Winner finds refuge at Lode
Derek Zimmerman no longer has a home. The only possessions he owns are the ones he packed in his car after fleeing his New Orleans home early last week to wait out Hurricane Katrina at his father’s home in the Louisiana town of Slidell, northeast of New Orleans.On Wednesday, after realizing that the gas-powered generator keeping the lights on at his father’s place was not going to hold out much longer, Zimmerman again packed his car and headed west to Aspen to play in the MotherLode, a tournament he had signed up for earlier in the summer.With his personal life in disarray, Zimmerman forced aside circumstances he couldn’t control Monday afternoon at Koch Lumber Park to focus on one thing he did have a hand in – the outcome of the Men’s Open Final at the 33rd annual volleyball classic.And, with the Lode title on the line in the fourth and final game of a grueling match against Dave Smith and Dane Pearson, Zimmerman took a perfect set from teammate Skyler Davis and delivered the win with an unblockable kill shot. Afterward, Zimmerman, a five-year veteran of the Association of Volleyball Professionals, fought back tears as he talked about the sanity that volleyball provided during a week where everything else in his life became consumed by chaos.His home in the Lakeview district of New Orleans, about a mile from where the first levy was breached, was destroyed in minutes.
“Basically, there is nothing I can do about it. I’ve cried enough,” he said. “It’s pretty hard thinking that your house and everything is pretty much gone and all your possessions and stuff like that. You just kind of push through it and say, ‘I’m here to play ball, and I’m here to have a good time.’ It just makes you feel good playing ball. That’s all I’ve ever wanted to do.”For Smith, also a veteran of the AVP, the loss marked the fifth time he had made it to the MotherLode Men’s Open final and lost.”I’m a little disappointed, but they played great,” he said. “Good for them. I’m happier for them.” The win in the Men’s Open final was far from a sure thing for Zimmerman and Davis after Smith and Pearson, the winners of the losers bracket, forced the decisive fourth game.Having made the final by going undefeated to win the winners bracket, Zimmerman and Davis began the final match with a one-game advantage over the opposition.With that advantage, all the duo had to do – after the two teams split the first two games – was win the 15-point third game, and the title was theirs.Things didn’t go as planned. Behind Smith’s deft hitting and a couple of unforced errors from Zimmerman and Davis, Pearson and Smith jumped out to a 13-9 advantage.Zimmerman and Davis rallied back to knot the game at 13 but then lost the final two points in what was a tense two minutes.
Smith tipped a shot over a Davis block to give his team the one-point advantage and the sideout. Then, on the ensuing game point, Pearson blocked a tip at the net from Zimmerman and Davis was unable to dig the ball out of the sand.Davis said he and his teammate never panicked, even after the one-game advantage the two owned coming into the match evaporated following the close loss.”I knew it was going to be hard for them to beat us that many times in a row, but they’re a dang good team,” he said. “I was just trying to look forward (after that loss). Of course there was pressure. With high level volleyball, that’s all it is. But with the pressure at the time, whoever handles it the best, that’s who wins.”Zimmerman said it became apparent that he needed to go back to his power game at the front of the net after the loss. Trying to finesse Pearson’s block with lofts and drops wasn’t working.”I really thought about it and I was like, ‘Just go do what you do. Stop shooting the ball and start hitting,'” he said. “That’s what I do best. I mix it up enough, but I see a block so well that I like swinging. So that’s what I did – I kept swinging.”And, like knockout punches in the later rounds of a championship fight, Zimmerman’s swings proved to be too much for the tired Smith and Pearson in the final frame.The two teams battled to a 9-9 tie, but then Zimmerman and Davis – keyed by the former’s booming blasts and the latter’s well-placed sets – went on a 9-3 run that put the game out of reach. Zimmerman closed out the 25-17 victory with arguably his biggest hit of the afternoon – a point that flushed out screams of joy after he watched the ball fall to the sand.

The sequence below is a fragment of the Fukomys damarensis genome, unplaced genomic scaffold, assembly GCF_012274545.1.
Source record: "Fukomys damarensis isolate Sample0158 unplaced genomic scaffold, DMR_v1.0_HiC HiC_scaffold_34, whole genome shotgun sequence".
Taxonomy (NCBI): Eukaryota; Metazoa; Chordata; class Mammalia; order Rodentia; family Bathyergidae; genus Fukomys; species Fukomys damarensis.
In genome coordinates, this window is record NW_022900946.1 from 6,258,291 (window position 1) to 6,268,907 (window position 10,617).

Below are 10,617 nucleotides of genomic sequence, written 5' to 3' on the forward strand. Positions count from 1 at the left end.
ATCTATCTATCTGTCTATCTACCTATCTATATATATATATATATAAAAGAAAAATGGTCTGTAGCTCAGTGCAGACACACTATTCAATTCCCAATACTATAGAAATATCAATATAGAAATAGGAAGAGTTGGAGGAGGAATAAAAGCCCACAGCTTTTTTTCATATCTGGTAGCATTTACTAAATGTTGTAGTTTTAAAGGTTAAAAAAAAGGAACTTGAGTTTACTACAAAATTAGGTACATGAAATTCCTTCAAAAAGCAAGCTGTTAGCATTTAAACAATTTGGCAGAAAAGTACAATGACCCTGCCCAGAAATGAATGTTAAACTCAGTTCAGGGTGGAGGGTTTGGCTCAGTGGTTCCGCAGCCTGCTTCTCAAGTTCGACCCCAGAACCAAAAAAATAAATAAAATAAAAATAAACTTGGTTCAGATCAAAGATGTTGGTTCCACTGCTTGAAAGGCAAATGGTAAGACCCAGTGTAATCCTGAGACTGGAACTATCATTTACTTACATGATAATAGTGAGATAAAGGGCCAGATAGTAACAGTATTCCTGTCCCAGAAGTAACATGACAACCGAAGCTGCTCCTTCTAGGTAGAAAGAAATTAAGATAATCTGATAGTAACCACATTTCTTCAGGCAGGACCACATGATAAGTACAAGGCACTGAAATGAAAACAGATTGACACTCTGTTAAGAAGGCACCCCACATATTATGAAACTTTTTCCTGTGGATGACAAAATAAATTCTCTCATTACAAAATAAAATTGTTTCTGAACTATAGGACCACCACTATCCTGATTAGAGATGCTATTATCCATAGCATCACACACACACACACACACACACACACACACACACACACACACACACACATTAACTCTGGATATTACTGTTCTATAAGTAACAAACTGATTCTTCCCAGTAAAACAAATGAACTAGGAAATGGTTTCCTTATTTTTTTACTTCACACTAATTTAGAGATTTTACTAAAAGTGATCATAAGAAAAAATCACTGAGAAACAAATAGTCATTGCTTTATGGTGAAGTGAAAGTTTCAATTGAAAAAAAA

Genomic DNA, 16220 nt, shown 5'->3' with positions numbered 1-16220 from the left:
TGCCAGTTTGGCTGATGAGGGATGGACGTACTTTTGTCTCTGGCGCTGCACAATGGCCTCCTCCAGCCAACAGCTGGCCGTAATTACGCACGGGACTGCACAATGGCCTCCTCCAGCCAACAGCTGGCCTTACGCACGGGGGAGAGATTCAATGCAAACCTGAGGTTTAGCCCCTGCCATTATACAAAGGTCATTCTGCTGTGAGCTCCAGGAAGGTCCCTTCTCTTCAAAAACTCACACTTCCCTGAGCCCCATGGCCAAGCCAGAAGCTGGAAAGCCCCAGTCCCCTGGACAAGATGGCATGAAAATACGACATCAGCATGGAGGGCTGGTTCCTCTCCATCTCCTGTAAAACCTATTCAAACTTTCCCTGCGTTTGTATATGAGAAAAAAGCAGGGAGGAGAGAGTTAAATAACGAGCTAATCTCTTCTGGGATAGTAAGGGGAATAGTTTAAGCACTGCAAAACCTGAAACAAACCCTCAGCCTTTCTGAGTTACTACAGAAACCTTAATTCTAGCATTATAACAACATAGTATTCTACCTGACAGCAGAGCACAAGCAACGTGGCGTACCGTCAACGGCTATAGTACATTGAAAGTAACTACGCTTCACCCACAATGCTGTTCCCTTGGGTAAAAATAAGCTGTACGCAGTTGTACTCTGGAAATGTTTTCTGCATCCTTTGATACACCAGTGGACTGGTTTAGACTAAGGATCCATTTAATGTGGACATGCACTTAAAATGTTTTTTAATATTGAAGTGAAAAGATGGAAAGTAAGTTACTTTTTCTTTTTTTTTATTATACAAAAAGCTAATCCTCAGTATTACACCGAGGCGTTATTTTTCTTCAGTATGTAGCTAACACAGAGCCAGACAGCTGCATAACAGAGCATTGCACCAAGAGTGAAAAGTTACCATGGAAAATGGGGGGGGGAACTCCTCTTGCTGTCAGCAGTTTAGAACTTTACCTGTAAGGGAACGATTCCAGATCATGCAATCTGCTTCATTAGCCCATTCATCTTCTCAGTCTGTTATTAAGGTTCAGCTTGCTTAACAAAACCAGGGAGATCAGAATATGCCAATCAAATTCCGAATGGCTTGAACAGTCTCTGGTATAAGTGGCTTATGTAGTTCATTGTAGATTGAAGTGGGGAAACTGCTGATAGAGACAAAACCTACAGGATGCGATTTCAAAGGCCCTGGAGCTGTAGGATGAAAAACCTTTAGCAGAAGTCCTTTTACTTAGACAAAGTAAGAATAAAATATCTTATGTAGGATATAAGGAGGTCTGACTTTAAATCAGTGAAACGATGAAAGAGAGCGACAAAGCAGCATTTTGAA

Turmoil in his life away from the court, Zimmerman said, wasn’t a motivating factor. The opportunity to win one of the most prestigious beach tournaments off the AVP circuit was.”I always play that way. It is motivating to be here. I wanted to win this bad. It’s a prestigious tournament to win. There’s a lot of big names, and a lot of AVP players have come and won this tournament. This puts me in that category. This is probably the biggest tournament I’ve won.”Zimmerman didn’t know where he was headed next after picking up his winner’s check. He said he might head to Dallas, where Davis is from, to try and get a job there. He said he also might head to Memphis, Tenn. That’s where his partner in the home-improvement business he ran in New Orleans has relocated for the time being.Regardless, there’s always a place for him in Aspen next Labor Day Weekend.Nate Peterson can be reached at email@example.com
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